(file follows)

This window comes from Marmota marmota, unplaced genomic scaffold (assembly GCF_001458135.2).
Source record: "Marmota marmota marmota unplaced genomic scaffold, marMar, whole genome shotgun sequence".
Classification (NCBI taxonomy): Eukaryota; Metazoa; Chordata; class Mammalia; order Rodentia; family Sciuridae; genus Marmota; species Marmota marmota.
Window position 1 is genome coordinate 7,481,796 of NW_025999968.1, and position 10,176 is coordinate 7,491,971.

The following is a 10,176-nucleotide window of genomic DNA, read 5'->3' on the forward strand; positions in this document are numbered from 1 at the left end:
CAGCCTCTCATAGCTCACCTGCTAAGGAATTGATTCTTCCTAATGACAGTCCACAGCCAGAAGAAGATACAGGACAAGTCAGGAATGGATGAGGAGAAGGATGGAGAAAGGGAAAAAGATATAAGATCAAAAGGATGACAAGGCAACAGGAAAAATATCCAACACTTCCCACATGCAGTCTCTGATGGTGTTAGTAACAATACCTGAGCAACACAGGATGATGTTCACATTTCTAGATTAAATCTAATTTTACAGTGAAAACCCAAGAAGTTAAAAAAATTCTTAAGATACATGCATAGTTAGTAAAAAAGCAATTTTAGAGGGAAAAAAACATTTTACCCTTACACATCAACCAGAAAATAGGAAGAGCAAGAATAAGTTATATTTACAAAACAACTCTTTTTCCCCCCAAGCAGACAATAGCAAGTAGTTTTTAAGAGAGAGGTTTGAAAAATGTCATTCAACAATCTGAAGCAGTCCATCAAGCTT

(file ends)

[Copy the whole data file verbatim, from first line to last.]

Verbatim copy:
This window comes from Marmota marmota, unplaced genomic scaffold (assembly GCF_001458135.2).
Source record: "Marmota marmota marmota unplaced genomic scaffold, marMar, whole genome shotgun sequence".
Classification (NCBI taxonomy): Eukaryota; Metazoa; Chordata; class Mammalia; order Rodentia; family Sciuridae; genus Marmota; species Marmota marmota.
Window position 1 is genome coordinate 7,481,796 of NW_025999968.1, and position 10,176 is coordinate 7,491,971.

The following is a 10,176-nucleotide window of genomic DNA, read 5'->3' on the forward strand; positions in this document are numbered from 1 at the left end:
CAGCCTCTCATAGCTCACCTGCTAAGGAATTGATTCTTCCTAATGACAGTCCACAGCCAGAAGAAGATACAGGACAAGTCAGGAATGGATGAGGAGAAGGATGGAGAAAGGGAAAAAGATATAAGATCAAAAGGATGACAAGGCAACAGGAAAAATATCCAACACTTCCCACATGCAGTCTCTGATGGTGTTAGTAACAATACCTGAGCAACACAGGATGATGTTCACATTTCTAGATTAAATCTAATTTTACAGTGAAAACCCAAGAAGTTAAAAAAATTCTTAAGATACATGCATAGTTAGTAAAAAAGCAATTTTAGAGGGAAAAAAACATTTTACCCTTACACATCAACCAGAAAATAGGAAGAGCAAGAATAAGTTATATTTACAAAACAACTCTTTTTCCCCCCAAGCAGACAATAGCAAGTAGTTTTTAAGAGAGAGGTTTGAAAAATGTCATTCAACAATCTGAAGCAGTCCATCAAGCTT